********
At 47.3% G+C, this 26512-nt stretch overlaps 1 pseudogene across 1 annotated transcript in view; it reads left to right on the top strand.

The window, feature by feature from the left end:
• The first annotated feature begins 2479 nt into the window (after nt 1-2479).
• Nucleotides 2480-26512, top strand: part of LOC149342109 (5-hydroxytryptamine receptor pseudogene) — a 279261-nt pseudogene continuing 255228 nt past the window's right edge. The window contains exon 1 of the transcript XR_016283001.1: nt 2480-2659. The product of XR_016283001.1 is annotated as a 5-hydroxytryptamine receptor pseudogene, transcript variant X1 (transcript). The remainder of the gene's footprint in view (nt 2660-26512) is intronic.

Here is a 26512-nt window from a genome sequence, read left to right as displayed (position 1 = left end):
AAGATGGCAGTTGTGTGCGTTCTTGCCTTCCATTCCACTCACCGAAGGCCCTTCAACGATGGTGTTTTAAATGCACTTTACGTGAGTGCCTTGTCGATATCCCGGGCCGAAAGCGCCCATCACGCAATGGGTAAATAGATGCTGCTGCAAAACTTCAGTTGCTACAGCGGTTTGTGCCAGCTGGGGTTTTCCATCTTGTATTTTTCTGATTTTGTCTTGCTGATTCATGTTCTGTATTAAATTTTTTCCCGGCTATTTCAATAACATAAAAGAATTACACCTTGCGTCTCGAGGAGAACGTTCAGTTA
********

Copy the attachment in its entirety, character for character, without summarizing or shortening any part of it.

At 47.3% G+C, this 26512-nt stretch overlaps 1 pseudogene across 1 annotated transcript in view; it reads left to right on the top strand.

The window, feature by feature from the left end:
• The first annotated feature begins 2479 nt into the window (after nt 1-2479).
• Nucleotides 2480-26512, top strand: part of LOC149342109 (5-hydroxytryptamine receptor pseudogene) — a 279261-nt pseudogene continuing 255228 nt past the window's right edge. The window contains exon 1 of the transcript XR_016283001.1: nt 2480-2659. The product of XR_016283001.1 is annotated as a 5-hydroxytryptamine receptor pseudogene, transcript variant X1 (transcript). The remainder of the gene's footprint in view (nt 2660-26512) is intronic.

Here is a 26512-nt window from a genome sequence, read left to right as displayed (position 1 = left end):
AAGATGGCAGTTGTGTGCGTTCTTGCCTTCCATTCCACTCACCGAAGGCCCTTCAACGATGGTGTTTTAAATGCACTTTACGTGAGTGCCTTGTCGATATCCCGGGCCGAAAGCGCCCATCACGCAATGGGTAAATAGATGCTGCTGCAAAACTTCAGTTGCTACAGCGGTTTGTGCCAGCTGGGGTTTTCCATCTTGTATTTTTCTGATTTTGTCTTGCTGATTCATGTTCTGTATTAAATTTTTTCCCGGCTATTTCAATAACATAAAAGAATTACACCTTGCGTCTCGAGGAGAACGTTCAGTTA